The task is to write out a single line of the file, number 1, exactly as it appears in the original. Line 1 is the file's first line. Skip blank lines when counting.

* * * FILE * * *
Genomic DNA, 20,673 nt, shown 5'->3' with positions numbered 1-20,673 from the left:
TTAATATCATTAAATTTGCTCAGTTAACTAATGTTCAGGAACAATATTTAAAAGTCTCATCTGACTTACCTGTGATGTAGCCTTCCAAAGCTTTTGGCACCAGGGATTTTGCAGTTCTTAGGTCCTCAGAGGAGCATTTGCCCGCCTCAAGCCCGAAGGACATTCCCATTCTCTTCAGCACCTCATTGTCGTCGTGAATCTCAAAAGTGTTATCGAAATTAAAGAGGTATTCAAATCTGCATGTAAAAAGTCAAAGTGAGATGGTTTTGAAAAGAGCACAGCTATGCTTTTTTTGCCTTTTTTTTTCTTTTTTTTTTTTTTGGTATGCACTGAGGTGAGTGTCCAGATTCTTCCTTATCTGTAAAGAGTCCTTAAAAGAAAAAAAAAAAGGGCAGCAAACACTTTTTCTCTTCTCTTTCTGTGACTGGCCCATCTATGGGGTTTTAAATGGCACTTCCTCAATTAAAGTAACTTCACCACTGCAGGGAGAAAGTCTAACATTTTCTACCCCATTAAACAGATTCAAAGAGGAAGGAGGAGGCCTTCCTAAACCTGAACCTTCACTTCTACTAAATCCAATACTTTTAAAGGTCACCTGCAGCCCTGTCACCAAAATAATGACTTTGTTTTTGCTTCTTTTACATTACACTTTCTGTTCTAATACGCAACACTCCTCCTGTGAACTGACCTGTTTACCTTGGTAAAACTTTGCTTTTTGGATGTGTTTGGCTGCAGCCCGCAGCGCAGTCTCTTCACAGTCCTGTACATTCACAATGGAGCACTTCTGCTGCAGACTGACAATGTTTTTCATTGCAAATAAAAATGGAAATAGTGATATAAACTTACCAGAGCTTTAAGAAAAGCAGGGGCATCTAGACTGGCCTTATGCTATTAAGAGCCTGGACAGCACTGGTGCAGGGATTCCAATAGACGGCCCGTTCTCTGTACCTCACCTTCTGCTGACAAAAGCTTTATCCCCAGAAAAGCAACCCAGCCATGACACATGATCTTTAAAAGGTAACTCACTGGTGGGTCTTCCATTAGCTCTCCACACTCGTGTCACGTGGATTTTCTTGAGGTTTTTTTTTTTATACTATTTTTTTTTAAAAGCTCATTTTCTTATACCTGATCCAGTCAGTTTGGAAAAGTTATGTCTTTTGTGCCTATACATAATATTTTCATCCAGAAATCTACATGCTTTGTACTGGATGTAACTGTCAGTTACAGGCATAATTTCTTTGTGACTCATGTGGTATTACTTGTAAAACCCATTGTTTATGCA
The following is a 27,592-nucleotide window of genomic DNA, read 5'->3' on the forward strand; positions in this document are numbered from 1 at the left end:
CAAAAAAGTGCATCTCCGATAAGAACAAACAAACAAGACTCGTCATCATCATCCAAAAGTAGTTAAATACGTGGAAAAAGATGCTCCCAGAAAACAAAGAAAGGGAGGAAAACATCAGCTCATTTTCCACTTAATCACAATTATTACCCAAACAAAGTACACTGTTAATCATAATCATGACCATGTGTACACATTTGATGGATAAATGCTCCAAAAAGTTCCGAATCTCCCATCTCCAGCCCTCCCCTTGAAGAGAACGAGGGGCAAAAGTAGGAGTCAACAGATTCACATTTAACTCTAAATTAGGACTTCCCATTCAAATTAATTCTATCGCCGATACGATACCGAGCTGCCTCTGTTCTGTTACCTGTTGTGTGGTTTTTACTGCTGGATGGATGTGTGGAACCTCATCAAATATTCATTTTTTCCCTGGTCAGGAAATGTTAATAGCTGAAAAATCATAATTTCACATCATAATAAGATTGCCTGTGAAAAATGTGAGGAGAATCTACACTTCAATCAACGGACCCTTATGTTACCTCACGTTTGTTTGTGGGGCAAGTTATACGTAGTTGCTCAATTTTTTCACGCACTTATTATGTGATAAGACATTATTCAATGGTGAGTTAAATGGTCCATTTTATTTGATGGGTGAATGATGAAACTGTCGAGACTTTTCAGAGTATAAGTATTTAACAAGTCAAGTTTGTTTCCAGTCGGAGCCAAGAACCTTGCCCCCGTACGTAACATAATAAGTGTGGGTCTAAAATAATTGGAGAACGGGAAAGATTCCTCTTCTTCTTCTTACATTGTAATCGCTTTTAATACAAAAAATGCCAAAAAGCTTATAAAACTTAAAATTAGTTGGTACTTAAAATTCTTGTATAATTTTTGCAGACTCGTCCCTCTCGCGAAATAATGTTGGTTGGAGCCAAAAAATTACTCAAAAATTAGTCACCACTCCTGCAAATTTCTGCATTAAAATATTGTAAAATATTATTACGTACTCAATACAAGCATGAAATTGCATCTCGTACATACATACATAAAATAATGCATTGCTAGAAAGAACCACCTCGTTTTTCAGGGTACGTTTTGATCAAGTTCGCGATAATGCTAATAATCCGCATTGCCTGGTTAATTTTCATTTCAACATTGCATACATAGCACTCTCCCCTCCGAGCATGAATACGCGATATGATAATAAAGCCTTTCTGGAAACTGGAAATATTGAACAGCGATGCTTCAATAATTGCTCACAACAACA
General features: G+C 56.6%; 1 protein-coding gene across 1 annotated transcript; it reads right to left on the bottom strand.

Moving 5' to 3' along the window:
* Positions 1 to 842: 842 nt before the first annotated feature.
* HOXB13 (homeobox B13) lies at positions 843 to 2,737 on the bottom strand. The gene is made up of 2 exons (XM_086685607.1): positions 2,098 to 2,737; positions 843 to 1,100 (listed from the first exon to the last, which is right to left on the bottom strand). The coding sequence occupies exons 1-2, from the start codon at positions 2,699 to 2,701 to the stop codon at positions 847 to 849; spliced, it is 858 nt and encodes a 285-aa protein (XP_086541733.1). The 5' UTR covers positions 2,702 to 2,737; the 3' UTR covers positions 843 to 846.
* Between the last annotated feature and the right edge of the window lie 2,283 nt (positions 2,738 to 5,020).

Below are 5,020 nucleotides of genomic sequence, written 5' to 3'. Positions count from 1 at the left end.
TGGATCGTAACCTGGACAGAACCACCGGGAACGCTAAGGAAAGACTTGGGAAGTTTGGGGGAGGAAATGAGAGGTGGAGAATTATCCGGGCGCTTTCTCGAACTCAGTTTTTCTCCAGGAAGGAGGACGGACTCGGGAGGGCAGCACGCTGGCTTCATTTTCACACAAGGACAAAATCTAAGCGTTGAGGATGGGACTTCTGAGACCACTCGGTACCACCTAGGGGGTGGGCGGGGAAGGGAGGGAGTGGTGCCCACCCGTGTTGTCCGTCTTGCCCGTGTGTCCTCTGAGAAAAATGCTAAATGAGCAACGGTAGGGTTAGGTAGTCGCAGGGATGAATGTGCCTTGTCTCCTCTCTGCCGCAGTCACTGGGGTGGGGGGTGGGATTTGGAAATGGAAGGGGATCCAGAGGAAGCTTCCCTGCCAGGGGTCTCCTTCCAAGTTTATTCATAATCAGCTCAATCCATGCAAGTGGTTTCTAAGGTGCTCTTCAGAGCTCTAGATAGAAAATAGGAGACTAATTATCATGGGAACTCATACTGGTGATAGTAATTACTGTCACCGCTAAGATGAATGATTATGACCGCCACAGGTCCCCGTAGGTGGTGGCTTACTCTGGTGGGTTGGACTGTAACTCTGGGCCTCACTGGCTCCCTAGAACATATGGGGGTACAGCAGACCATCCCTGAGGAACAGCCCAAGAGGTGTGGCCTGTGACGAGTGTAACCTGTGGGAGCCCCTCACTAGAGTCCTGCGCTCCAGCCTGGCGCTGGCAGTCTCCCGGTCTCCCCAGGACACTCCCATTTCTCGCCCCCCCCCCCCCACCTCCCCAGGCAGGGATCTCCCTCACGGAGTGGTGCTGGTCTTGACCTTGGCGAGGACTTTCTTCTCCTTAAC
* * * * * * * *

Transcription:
Genomic DNA, 20,673 nt, shown 5'->3' with positions numbered 1-20,673 from the left: